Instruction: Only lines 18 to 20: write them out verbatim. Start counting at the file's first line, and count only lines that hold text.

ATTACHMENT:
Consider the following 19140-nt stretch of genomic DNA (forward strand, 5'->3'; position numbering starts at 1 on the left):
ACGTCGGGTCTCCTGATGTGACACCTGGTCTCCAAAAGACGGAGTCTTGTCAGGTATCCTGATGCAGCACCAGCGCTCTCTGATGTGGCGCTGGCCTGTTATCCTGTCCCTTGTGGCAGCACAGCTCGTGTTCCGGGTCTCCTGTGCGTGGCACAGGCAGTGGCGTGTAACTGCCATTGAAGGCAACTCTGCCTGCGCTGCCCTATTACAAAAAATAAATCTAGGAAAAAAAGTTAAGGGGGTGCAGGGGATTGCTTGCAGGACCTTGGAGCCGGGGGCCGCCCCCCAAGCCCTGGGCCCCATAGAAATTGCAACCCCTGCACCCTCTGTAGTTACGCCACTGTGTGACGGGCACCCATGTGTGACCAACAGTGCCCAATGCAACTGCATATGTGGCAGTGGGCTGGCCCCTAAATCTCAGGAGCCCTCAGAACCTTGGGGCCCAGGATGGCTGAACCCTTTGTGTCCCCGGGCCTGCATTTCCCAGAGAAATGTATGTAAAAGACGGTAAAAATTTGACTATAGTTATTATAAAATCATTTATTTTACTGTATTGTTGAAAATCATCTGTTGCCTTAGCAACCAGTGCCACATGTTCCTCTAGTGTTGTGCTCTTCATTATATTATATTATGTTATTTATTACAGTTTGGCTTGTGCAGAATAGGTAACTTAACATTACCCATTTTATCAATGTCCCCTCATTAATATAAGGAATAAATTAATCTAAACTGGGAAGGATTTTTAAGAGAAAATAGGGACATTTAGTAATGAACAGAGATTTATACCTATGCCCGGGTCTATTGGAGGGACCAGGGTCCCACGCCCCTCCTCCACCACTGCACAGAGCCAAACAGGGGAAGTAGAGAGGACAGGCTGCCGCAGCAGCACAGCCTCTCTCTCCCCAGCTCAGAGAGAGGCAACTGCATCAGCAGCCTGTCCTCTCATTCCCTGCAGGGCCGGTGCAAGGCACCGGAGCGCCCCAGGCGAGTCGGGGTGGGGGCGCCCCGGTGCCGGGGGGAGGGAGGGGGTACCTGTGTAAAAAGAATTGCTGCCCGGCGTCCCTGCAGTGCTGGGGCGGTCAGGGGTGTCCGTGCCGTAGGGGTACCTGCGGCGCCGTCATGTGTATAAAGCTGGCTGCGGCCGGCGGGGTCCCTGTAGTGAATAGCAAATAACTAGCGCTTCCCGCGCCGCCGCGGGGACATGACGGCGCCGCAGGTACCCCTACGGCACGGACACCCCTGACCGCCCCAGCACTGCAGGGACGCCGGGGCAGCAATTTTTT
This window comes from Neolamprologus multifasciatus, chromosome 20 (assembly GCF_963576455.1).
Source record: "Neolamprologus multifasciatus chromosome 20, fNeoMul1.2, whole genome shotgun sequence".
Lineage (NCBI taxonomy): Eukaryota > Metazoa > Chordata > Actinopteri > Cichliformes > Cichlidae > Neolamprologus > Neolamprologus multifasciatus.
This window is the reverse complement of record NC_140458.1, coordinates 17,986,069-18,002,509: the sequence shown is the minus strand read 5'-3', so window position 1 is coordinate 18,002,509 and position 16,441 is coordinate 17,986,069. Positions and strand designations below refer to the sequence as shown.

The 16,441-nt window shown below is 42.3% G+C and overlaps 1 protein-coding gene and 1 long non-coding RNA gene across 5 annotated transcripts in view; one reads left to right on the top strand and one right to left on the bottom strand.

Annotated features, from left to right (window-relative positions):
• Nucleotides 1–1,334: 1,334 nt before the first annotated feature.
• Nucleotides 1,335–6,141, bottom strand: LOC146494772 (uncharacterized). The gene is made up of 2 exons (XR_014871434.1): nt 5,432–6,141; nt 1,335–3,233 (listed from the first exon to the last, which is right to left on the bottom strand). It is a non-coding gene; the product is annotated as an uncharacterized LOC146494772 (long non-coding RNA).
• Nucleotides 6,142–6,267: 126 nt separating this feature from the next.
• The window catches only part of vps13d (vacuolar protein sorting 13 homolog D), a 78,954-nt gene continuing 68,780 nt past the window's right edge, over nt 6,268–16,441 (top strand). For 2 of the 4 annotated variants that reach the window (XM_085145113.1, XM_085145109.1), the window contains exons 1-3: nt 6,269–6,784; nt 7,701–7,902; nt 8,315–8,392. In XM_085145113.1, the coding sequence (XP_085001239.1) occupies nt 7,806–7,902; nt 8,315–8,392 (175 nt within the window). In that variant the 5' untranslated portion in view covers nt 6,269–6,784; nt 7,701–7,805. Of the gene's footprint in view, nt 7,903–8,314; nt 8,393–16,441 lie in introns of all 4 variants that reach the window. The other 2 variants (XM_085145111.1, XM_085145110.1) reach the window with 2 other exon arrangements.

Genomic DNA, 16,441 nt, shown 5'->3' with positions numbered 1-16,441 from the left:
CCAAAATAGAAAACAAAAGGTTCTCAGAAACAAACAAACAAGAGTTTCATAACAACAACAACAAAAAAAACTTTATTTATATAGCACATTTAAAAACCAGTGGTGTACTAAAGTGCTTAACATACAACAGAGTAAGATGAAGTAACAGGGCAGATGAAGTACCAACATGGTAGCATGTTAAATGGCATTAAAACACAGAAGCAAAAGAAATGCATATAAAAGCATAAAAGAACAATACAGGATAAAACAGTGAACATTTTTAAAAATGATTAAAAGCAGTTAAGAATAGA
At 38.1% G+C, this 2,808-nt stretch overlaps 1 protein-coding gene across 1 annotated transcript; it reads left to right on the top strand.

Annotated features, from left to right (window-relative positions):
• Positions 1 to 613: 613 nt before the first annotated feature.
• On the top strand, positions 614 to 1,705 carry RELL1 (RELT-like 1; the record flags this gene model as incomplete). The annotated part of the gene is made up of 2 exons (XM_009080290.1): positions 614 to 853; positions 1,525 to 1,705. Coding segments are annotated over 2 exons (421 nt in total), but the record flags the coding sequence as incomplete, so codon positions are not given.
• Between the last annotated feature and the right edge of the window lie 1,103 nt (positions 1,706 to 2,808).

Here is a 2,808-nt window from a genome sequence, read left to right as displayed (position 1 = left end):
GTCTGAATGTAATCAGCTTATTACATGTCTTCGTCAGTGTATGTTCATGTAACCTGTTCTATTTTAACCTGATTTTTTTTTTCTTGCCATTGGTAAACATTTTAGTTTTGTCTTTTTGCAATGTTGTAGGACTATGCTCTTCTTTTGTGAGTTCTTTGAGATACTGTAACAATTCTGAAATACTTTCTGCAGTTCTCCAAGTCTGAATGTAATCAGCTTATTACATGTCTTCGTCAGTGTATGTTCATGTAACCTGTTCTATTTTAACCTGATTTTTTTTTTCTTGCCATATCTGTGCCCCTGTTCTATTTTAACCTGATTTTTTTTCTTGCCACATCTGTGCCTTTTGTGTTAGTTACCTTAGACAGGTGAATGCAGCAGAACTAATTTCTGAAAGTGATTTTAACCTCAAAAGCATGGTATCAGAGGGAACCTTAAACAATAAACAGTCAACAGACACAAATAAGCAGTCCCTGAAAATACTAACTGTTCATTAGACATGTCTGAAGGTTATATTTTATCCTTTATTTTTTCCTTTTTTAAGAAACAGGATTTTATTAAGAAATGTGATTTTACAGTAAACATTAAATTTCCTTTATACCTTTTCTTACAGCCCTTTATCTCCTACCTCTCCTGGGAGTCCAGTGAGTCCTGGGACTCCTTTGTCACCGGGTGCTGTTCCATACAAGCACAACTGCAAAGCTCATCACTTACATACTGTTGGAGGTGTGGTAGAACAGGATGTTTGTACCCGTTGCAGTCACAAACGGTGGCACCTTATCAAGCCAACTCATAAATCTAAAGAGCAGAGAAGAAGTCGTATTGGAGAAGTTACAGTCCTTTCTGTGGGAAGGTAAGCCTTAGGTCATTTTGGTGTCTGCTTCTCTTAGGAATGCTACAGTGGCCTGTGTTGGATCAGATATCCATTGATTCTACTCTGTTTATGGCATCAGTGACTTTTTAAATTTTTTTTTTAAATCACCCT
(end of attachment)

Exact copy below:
• On the top strand, positions 614 to 1,705 carry RELL1 (RELT-like 1; the record flags this gene model as incomplete). The annotated part of the gene is made up of 2 exons (XM_009080290.1): positions 614 to 853; positions 1,525 to 1,705. Coding segments are annotated over 2 exons (421 nt in total), but the record flags the coding sequence as incomplete, so codon positions are not given.
• Between the last annotated feature and the right edge of the window lie 1,103 nt (positions 1,706 to 2,808).

Here is a 2,808-nt window from a genome sequence, read left to right as displayed (position 1 = left end):